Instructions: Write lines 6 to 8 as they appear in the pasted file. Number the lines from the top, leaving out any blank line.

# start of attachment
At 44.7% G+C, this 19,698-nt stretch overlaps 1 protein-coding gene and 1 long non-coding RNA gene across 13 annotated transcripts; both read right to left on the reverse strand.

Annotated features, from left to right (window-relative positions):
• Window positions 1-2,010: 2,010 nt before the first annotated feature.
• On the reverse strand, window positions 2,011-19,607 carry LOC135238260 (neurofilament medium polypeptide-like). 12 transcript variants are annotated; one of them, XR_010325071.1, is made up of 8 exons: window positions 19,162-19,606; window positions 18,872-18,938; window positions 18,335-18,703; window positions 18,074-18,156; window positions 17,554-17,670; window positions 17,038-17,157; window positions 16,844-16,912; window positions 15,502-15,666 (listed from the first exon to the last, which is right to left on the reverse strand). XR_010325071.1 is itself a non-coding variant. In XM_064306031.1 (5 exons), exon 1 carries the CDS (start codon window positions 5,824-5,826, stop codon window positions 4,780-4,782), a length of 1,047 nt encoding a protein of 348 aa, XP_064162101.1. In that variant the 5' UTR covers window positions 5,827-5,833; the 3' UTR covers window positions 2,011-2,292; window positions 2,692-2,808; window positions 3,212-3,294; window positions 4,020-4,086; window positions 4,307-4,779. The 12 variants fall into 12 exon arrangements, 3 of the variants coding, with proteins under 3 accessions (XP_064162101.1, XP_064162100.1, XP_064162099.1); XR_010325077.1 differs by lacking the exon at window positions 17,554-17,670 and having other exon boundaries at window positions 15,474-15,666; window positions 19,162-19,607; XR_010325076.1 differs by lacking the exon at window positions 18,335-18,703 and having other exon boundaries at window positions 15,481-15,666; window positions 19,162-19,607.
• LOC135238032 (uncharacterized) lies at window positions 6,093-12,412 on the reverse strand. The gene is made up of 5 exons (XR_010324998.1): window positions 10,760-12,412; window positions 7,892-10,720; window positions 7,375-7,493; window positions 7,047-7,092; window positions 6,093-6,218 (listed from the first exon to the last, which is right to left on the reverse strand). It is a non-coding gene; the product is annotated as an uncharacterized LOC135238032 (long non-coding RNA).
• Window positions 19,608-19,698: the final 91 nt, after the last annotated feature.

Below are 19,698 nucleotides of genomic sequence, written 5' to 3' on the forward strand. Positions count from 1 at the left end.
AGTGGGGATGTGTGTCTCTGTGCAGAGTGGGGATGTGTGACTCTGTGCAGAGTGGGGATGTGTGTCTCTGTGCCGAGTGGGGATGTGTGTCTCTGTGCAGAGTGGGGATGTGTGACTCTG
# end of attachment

• Window positions 19,608-19,698: the final 91 nt, after the last annotated feature.

Below are 19,698 nucleotides of genomic sequence, written 5' to 3' on the forward strand. Positions count from 1 at the left end.
AGTGGGGATGTGTGTCTCTGTGCAGAGTGGGGATGTGTGACTCTGTGCAGAGTGGGGATGTGTGTCTCTGTGCCGAGTGGGGATGTGTGTCTCTGTGCAGAGTGGGGATGTGTGACTCTG